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Biking would win big under Oregon Climate carbon tax plan

Posted by on February 26th, 2015 at 11:27 am

A new advocacy group is angling for Oregon to use its moment as one of the only fully Democratic-controlled state governments in the country and pass the country’s first statewide carbon tax.

The group, called Oregon Climate, is pushing a concept called “tax and dividend”: instead of sending the proceeds into government coffers, all of the revenue collected from wholesale fossil-fuel transactions — gasoline to a distributor, coal to a power plant, and so on — would be pooled and divided evenly among Oregonians in the form of checks worth an estimated $500 to $1500 per year.

“This is the most climate-friendly progressive legislature that we’ve had, and maybe the most climate-friendly in the country right now,” Oregon Climate Executive Director Camila Thorndike said in an interview Tuesday. “States across the country have their eyes on Oregon, and we cannot let this opportunity pass by.”

“Rather than bundles of piecemeal decision-making, you’d have an economywide transition to walkable, bikeable, livable cities.”
— Camila Thorndike, Oregon Climate

Prices would rise in Oregon for concrete, gasoline, electricity and other fossil-fuel-intensive products. Dan Golden, Oregon Climate’s volunteer policy director, said Tuesday that their proposed tax of $30 per ton of carbon (increasing by $10 each year) would translate into about 27 cents per gallon of gasoline, increasing another 9 cents each year.

However, those additional costs would be offset by the checks Oregonians would receive. Oregonians with smaller-than-average carbon footprints would come out ahead, while those with larger-than-average emissions would lose — giving everyone continued incentives to cut their energy consumption.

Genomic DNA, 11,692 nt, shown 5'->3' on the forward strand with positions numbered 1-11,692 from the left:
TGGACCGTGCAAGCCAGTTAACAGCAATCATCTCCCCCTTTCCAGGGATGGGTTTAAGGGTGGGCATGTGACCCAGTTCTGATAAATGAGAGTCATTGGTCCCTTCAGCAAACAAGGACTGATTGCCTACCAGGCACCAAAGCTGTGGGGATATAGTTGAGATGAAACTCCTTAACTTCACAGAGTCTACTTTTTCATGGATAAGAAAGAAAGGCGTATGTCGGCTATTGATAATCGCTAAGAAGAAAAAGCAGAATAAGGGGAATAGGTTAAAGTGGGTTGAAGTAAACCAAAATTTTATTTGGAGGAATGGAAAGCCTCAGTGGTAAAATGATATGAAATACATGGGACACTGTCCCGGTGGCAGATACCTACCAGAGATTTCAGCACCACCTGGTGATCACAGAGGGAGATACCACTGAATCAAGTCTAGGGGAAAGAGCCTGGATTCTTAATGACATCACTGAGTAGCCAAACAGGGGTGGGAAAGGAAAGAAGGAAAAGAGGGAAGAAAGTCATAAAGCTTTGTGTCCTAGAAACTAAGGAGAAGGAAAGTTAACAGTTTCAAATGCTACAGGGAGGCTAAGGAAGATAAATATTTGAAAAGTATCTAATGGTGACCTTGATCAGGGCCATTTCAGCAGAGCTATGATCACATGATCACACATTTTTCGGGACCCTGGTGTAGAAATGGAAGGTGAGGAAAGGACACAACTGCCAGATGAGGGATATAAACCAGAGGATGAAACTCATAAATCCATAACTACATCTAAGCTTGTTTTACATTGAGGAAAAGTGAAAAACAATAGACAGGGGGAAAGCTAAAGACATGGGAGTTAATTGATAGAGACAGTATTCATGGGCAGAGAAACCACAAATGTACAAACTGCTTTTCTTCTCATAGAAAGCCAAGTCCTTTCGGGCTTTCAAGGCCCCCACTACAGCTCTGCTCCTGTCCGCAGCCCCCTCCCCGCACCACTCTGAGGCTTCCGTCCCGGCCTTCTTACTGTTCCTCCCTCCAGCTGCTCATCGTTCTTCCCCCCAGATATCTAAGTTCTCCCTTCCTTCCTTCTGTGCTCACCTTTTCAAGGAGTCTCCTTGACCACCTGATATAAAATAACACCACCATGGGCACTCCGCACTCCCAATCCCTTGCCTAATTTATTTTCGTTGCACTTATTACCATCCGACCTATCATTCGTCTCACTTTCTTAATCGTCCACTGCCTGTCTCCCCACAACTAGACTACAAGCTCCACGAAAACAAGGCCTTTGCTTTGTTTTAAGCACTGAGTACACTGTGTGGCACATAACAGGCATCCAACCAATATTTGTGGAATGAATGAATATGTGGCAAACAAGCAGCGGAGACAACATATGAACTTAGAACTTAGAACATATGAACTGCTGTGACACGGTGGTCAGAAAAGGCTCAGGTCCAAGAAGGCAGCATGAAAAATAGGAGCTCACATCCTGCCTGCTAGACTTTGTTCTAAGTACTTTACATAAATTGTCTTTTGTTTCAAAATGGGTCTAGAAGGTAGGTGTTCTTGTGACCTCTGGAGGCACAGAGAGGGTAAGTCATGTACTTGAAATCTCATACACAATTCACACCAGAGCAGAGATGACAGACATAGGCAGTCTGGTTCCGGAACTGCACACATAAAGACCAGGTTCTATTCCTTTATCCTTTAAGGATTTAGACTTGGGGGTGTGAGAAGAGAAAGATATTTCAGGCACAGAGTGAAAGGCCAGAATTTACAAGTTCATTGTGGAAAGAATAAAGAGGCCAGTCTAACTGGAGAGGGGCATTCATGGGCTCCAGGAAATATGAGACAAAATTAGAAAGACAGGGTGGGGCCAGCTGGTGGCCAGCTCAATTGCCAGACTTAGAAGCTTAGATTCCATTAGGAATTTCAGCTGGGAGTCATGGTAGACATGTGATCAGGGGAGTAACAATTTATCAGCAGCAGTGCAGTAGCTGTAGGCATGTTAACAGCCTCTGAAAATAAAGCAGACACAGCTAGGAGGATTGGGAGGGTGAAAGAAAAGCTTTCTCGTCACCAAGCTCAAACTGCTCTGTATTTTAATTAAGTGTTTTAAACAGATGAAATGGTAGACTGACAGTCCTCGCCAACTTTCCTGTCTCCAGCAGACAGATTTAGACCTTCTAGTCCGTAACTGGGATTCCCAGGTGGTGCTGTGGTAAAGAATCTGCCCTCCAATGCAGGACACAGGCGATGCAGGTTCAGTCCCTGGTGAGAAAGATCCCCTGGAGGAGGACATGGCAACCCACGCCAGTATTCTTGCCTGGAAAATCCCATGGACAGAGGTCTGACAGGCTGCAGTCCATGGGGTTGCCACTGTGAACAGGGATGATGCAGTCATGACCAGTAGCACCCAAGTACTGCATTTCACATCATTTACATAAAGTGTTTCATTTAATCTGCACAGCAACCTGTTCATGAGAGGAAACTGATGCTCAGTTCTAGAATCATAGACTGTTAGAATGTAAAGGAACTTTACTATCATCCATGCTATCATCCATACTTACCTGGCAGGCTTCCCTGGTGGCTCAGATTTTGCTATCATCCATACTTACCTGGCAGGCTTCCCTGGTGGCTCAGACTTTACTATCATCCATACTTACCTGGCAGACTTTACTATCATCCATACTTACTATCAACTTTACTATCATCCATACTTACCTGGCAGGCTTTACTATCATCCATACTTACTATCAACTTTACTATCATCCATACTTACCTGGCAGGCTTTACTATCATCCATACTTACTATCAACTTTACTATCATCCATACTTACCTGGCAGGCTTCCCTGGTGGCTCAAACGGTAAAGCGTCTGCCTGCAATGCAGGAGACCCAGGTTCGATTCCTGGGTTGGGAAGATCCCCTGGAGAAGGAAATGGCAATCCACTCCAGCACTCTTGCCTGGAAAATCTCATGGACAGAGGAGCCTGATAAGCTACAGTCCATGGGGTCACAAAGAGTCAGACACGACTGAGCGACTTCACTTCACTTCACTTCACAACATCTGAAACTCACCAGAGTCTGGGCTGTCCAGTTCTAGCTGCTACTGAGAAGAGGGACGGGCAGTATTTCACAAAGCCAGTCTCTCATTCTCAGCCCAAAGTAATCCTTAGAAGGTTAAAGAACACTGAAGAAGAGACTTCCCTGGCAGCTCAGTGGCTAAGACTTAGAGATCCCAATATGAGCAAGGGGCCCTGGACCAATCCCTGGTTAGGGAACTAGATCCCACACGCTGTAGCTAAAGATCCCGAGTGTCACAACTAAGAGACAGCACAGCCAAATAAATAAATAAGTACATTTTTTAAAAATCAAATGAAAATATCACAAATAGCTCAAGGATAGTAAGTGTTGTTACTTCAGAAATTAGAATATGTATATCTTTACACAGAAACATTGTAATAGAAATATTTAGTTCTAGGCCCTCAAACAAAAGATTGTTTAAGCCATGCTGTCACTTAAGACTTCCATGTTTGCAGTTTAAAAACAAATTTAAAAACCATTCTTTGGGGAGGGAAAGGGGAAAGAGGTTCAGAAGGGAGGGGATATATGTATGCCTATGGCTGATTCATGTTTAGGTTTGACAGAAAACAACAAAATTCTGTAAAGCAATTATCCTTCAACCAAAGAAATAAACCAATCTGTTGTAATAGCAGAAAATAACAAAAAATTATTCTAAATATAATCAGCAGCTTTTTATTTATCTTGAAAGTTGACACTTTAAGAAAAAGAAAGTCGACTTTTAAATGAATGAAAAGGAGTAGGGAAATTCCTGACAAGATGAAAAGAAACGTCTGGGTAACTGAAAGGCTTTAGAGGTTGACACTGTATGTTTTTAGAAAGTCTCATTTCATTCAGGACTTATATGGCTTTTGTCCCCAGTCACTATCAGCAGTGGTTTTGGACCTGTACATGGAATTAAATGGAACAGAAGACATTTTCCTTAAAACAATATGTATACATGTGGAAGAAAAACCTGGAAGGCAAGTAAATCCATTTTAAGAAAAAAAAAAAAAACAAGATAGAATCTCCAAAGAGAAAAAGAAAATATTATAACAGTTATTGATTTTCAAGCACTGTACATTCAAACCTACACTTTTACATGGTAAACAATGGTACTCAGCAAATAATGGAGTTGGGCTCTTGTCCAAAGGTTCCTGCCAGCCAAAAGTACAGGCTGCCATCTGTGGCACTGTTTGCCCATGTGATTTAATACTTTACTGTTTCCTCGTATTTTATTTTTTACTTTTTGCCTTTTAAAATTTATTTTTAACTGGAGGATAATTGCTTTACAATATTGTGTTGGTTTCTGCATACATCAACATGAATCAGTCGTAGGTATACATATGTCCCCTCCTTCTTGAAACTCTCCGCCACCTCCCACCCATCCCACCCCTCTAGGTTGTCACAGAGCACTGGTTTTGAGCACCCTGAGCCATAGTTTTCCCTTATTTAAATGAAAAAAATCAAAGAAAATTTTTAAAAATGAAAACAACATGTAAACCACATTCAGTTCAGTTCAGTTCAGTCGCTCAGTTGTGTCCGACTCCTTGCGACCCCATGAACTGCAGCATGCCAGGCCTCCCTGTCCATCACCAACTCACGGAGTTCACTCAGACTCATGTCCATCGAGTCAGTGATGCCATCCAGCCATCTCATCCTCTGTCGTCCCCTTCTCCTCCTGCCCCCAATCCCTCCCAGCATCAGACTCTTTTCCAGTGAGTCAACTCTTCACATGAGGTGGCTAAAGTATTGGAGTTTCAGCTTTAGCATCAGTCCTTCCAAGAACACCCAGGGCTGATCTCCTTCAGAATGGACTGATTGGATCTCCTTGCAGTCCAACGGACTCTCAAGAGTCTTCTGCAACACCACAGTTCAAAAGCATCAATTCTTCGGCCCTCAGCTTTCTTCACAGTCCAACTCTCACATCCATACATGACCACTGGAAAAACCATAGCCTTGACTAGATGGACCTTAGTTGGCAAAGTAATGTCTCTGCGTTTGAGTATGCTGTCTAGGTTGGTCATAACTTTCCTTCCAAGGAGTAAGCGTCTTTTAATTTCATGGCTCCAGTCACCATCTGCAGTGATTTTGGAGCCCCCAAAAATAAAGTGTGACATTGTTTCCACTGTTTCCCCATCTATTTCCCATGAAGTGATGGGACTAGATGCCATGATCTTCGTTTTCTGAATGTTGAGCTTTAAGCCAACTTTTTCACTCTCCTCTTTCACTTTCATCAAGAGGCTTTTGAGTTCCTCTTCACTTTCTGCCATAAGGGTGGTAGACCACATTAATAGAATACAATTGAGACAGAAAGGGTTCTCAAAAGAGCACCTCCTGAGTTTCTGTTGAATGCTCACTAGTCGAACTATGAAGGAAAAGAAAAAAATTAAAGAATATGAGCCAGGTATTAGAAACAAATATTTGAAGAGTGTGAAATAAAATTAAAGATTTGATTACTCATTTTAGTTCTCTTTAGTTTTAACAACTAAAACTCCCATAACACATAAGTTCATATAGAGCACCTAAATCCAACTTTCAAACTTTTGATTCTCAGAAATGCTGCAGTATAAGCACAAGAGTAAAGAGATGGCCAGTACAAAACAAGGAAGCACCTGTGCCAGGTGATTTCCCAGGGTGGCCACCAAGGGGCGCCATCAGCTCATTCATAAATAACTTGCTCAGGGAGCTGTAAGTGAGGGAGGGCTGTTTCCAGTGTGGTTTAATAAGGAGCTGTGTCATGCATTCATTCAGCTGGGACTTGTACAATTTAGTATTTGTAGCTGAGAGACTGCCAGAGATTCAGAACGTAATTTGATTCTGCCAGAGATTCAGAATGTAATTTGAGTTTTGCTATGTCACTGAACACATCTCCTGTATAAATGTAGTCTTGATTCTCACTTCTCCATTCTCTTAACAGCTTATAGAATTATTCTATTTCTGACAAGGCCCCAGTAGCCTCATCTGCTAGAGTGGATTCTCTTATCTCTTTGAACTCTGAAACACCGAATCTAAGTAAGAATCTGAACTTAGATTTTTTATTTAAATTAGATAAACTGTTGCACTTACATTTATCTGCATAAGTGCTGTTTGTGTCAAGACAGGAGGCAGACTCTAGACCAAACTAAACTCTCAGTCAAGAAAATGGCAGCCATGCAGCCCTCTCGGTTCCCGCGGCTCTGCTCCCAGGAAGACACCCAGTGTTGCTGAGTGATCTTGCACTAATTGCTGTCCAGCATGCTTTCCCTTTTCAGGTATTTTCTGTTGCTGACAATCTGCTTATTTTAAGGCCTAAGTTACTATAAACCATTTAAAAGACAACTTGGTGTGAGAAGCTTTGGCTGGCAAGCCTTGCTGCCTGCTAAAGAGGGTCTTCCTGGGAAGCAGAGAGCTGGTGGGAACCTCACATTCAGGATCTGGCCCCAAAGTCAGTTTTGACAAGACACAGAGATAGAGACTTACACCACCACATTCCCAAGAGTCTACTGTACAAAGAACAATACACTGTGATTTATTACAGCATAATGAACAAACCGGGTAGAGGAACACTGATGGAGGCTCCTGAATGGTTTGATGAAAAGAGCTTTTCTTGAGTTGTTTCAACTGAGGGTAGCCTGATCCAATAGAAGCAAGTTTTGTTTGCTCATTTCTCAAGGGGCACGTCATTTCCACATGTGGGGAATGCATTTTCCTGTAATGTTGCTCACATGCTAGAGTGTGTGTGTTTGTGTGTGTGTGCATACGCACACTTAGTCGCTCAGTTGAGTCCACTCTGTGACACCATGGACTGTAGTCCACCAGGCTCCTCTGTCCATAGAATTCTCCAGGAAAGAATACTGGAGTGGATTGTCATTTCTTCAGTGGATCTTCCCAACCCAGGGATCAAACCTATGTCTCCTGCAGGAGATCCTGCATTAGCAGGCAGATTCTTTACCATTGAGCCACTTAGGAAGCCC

“I’m not a transportation expert but I think if I were, I’d be really stoked about carbon pricing,” Thorndike said. “Rather than bundles of piecemeal decision-making, you’d have an economywide transition to walkable, bikeable, livable cities. … We’d have so many incentives backed financially to really build our lives and our economy around alternatives to cheap gas.”

Carbon tax could lead to gas tax flexibility, too

East Sunday Parkways-38

Unlike many states, Oregon can’t use gas taxes or car-tab fees to finance off-street paths like the Springwater Corridor. But a carbon tax would require changing this rule.
(Photo: J.Maus/BikePortland)

In addition to that benefit to people who get around Portland by bicycle, Oregon Climate’s proposal might also open another door in the transportation world. Because a tax on greenhouse gas emissions would count as a tax on gasoline, Oregon Climate’s proposal would only work if the state votes to amend or repeal its 35-year ban on using gas taxes or auto fees for anything except roads.


That ban, in Article IX, Section 3a of Oregon’s constitution, has been a thorn in transportation advocates’ side since the day it was passed. Among other things, it’s one of the big reasons the Portland area has so few off-street biking paths.

But the ban has many friends, too — so many that it’s long been seen as politically untouchable.

One of its enemies is longtime local transportation advocate Jim Howell, who in a separate effort is trying to get support for a bill, SJR 16, that would let vehicle taxes and fees be spent on “infrastructure that reduces traffic burden of, or pollution from, motor vehicles on public roads.”